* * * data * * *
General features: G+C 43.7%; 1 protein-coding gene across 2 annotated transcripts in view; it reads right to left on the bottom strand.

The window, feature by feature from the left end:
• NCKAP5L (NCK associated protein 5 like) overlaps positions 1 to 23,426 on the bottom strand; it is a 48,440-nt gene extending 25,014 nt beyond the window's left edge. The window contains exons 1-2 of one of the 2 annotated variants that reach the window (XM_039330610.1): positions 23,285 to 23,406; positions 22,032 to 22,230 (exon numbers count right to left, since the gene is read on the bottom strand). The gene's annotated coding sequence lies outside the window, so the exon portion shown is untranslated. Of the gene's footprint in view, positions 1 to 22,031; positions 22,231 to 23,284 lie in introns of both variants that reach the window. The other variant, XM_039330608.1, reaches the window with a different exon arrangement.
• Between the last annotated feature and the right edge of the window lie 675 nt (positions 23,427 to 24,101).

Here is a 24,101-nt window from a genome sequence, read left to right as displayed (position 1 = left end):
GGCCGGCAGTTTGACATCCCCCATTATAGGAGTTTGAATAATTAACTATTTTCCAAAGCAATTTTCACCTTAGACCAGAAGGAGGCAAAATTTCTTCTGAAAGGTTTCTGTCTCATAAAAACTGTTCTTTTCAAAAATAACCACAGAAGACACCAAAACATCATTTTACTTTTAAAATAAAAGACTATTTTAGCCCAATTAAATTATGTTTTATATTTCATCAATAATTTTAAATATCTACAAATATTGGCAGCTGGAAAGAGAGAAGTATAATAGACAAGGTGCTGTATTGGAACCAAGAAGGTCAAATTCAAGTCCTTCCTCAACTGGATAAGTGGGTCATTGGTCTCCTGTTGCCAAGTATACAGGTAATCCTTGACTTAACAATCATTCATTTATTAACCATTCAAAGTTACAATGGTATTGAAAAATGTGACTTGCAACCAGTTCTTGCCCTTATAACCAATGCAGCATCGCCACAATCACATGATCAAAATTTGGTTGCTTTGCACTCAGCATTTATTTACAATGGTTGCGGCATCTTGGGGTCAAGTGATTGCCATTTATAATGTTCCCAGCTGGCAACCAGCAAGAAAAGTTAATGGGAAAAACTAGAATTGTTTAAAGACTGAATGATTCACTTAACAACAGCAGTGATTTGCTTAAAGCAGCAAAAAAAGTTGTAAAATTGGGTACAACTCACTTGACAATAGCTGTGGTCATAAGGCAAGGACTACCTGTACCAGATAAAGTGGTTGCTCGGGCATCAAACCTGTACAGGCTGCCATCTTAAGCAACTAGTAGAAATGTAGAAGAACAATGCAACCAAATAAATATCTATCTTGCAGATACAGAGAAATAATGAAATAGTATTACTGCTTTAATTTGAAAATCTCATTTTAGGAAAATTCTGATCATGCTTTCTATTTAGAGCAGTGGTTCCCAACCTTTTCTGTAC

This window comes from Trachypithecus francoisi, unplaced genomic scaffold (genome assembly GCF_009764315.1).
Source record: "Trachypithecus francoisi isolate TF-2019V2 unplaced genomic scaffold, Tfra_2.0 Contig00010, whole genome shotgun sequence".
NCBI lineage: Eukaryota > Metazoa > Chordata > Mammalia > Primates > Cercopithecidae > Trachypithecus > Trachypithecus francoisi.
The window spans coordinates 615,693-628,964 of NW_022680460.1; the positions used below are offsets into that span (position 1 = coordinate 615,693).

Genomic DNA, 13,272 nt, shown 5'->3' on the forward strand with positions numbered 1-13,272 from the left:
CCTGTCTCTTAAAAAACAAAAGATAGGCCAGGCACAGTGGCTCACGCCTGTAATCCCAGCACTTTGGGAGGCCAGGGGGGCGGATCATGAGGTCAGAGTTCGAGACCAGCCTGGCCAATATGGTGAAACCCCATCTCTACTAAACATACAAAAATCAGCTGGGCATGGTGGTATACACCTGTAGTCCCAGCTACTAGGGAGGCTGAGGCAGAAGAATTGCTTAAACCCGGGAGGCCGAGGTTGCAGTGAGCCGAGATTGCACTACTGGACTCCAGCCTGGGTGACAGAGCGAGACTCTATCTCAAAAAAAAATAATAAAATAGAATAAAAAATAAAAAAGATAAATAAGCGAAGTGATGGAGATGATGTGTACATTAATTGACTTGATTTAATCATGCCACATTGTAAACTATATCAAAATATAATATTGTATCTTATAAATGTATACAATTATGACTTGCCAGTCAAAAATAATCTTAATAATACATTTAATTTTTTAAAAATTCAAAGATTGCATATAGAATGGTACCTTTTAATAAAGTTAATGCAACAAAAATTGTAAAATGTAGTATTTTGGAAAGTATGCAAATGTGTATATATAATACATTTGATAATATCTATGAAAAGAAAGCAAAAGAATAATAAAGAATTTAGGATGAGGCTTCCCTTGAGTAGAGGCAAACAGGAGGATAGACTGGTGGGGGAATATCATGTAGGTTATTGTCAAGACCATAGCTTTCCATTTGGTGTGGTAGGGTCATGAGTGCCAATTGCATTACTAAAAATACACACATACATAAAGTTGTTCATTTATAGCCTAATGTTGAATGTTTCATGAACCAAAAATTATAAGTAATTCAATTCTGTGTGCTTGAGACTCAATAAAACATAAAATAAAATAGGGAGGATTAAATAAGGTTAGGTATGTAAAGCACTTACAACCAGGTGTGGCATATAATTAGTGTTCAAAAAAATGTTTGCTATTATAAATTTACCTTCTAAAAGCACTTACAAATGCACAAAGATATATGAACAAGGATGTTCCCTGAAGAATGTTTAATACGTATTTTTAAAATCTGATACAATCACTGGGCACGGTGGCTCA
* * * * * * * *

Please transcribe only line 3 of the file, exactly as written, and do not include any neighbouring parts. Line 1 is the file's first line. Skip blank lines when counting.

• NCKAP5L (NCK associated protein 5 like) overlaps positions 1 to 23,426 on the bottom strand; it is a 48,440-nt gene extending 25,014 nt beyond the window's left edge. The window contains exons 1-2 of one of the 2 annotated variants that reach the window (XM_039330610.1): positions 23,285 to 23,406; positions 22,032 to 22,230 (exon numbers count right to left, since the gene is read on the bottom strand). The gene's annotated coding sequence lies outside the window, so the exon portion shown is untranslated. Of the gene's footprint in view, positions 1 to 22,031; positions 22,231 to 23,284 lie in introns of both variants that reach the window. The other variant, XM_039330608.1, reaches the window with a different exon arrangement.